28. ^ Rodriguez, Michael (2004). R.E. Olds and Industrial Lansing. Charleston, South Carolina: Arcadia Publishing. p. 117. ISBN 0-7385-3272-X. 
  29. ^ Seguin, Rick. "Endowment surges in growth, rankings". MSU News Bulletin. 2006. Accessed April 12, 2007.
  30. ^ "Capital Campaign". MSU School of Music. Accessed April 12, 2007.
  31. ^ Goode, Stephen. "Winning Colleges." Insight. October 2, 2000.
  32. ^ "Quick Madison Facts". James Madison College @ Michigan State University. Accessed April 12, 2007.
  33. ^ "Handbook". James Madison College @ Michigan State University. Accessed April 12, 2007.
  34. ^ Collins, Laura. "Trustees approve residential college". State News. October 24, 2005. Accessed April 13, 2007.
  35. ^ "Flexible Program". Michigan State University Residential College in Arts & Humanities. Accessed April 13, 2007.
  36. ^ McNulty, Rebecca. "Report details new residential college". State News. October 28, 2004.
  37. ^ Daum, Kristen. "Officials to decide college's name." State News. April 28, 2006. Accessed April 14, 2007.
  38. ^ "RCAH Life". Michigan State University Residential College in Arts & Humanities. Accessed April 13, 2007.
  39. ^ "Educational Philosophy @ Lyman Briggs School". Lyman Briggs School of Science. Accessed April 13, 2007.
  40. ^ "Major Information @ Lyman Briggs School". Lyman Briggs School of Science. Accessed April 13, 2007.
  41. ^ "Growth and Expansion of Lyman Briggs School" Lyman Briggs School of Science. p. 13. Accessed April 13, 2007.
  42. ^ "Multi-Degree Options. Michigan State University College of Law. Accessed April 14, 2007.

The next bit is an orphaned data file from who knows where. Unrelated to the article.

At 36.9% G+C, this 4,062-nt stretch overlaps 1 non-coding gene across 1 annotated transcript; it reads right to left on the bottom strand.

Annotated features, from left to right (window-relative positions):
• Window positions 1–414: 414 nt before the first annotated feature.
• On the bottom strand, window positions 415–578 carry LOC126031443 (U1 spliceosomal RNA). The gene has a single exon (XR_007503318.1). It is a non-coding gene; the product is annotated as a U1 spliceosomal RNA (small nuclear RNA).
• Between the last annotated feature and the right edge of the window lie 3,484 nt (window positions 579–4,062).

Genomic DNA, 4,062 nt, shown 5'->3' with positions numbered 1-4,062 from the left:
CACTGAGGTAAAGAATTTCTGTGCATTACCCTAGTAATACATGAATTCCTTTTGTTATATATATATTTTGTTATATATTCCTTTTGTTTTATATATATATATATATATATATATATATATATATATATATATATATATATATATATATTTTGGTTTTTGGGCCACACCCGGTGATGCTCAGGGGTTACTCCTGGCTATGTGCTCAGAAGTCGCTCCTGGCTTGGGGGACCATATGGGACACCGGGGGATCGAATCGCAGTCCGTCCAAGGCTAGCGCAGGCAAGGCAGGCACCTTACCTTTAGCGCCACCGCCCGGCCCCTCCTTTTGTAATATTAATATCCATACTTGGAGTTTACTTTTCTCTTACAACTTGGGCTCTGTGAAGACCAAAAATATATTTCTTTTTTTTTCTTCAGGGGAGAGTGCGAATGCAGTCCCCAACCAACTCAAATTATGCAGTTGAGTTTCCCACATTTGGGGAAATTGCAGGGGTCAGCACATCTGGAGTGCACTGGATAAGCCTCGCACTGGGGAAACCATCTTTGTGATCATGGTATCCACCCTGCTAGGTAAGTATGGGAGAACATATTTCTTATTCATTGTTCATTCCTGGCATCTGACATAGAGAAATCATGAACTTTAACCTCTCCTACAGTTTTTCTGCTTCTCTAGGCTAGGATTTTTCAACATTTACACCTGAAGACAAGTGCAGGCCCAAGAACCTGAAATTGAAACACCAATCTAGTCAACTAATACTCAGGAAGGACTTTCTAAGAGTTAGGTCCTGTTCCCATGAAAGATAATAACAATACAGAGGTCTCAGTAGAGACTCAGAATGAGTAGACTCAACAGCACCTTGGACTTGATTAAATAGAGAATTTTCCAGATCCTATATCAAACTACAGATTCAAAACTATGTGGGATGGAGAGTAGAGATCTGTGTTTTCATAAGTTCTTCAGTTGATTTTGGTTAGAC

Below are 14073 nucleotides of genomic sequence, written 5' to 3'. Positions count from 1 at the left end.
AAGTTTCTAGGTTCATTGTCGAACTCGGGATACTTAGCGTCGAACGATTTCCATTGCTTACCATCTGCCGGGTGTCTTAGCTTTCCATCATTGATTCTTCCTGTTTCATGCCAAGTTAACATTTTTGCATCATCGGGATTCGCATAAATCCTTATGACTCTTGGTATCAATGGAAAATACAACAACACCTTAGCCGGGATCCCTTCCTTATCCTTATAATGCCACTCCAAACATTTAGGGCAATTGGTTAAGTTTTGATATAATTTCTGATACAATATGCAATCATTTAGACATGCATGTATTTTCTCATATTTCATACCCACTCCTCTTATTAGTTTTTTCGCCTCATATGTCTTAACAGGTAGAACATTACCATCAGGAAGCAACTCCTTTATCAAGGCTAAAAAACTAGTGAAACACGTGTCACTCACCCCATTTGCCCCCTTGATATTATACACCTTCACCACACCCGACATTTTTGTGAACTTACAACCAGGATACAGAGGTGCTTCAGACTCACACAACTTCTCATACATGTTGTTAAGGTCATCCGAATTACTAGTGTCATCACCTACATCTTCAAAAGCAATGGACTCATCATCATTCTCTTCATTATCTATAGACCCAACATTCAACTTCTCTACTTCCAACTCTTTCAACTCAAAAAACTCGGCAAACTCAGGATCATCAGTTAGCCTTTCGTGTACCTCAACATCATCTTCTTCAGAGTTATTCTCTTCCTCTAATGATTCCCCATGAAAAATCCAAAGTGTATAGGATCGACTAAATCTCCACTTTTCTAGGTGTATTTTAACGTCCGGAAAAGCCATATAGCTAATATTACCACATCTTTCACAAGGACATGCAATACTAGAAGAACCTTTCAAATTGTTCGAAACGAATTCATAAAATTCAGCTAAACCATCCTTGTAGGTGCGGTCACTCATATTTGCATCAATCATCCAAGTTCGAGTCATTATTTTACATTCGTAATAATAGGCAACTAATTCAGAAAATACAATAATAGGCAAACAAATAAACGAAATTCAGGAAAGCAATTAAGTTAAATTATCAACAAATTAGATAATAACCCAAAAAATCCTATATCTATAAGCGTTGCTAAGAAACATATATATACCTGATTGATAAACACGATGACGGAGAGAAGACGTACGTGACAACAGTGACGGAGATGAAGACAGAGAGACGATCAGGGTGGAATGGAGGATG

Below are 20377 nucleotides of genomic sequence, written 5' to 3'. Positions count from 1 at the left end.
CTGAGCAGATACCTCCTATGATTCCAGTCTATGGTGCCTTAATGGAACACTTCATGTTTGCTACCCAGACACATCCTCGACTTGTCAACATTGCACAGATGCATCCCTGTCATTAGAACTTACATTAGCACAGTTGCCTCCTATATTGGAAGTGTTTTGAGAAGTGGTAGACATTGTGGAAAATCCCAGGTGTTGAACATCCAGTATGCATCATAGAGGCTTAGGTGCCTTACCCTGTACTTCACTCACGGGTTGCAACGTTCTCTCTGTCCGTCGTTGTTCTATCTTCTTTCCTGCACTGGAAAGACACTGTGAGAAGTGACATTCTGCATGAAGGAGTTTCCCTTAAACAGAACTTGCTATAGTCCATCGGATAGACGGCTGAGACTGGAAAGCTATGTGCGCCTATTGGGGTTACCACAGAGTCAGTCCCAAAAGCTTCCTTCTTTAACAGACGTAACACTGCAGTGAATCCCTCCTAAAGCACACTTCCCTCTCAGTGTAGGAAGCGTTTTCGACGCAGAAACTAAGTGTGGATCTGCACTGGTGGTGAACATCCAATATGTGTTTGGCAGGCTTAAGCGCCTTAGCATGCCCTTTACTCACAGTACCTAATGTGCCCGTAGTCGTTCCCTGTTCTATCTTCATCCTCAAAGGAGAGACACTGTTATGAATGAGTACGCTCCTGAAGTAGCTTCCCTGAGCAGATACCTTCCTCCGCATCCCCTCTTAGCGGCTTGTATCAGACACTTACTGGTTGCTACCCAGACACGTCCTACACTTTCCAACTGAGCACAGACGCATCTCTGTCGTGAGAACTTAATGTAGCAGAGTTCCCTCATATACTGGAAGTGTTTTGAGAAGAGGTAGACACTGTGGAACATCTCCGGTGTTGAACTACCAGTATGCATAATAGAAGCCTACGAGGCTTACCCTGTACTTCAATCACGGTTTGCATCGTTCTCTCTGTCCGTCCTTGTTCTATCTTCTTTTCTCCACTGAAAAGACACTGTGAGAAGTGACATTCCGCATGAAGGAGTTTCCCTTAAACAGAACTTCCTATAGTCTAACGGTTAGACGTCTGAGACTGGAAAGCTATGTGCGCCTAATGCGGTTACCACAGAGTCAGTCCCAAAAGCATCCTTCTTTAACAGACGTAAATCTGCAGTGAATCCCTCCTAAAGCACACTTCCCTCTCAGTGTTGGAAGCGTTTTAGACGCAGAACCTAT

43. ^ "Michigan State Law Review". Michigan State University College of Law. Accessed April 14, 2007.
  44. ^ "The Geoffrey Fieger Trial Practice Institute". Michigan State University College of Law. Accessed April 14, 2007.
  45. ^ "Fieger'S $4 million gift to Law College at MSU establishes nation's first trial practice institute for law students". MSU Newsroom. Friday, May 5, 2006. Accessed April 14, 2007.
  46. ^ "Indigenous Law Program". Michigan State University College of Law. Accessed April 14, 2007.
  47. ^ "Admissions: Criteria". Retrieved September 18, 2013. 
  48. ^ a b "Broad College Fast Facts". Retrieved September 18, 2013. 
  49. ^ Historic Milestones". The School of Hospitality Business. Accessed April 14, 2007.
  50. ^ "The Best Business Schools". Retrieved September 17, 2013. 
  51. ^ "Benefits of MBA – Dual Degrees". Retrieved September 18, 2013. 
  52. ^ "Broad College: AACSB Accreditation". Retrieved September 18, 2013. 
  53. ^ "ARL Statistics 2003-2004 — Rank Order By Volumes Held". Association of Research Libraries. Accessed August 12, 2006.
  54. ^ "Africana Collection". Michigan State University Libraries. Accessed April 12, 2007.
  55. ^ "G. Robert Vincent Voice Library". Michigan State University Libraries. Accessed April 12, 2007.
  56. ^ Michigan State University Libraries. "Comic Art Collection". Michigan State University Libraries. Accessed April 12, 2007.
  57. ^ "Comics Research Libraries Michigan State University Libraries. Accessed August 12, 2006.
  58. ^ Index to the Holdings of the Michigan State University Libraries Comic Art Collection Accessed: 4/18/2007
  59. ^ COLLECTION DEVELOPMENT POLICY STATEMENT Accessed: 4/18/2007 Subject: Comic Art Collection, Written by: Randy Scott, Draft date: September 18, 1998
  60. ^ "Books Collective". Michigan State University Press. Accessed April 15, 2007.
  61. ^ "Canadian Publishers". Michigan State University Press. Accessed April 15, 2007.

External links[edit]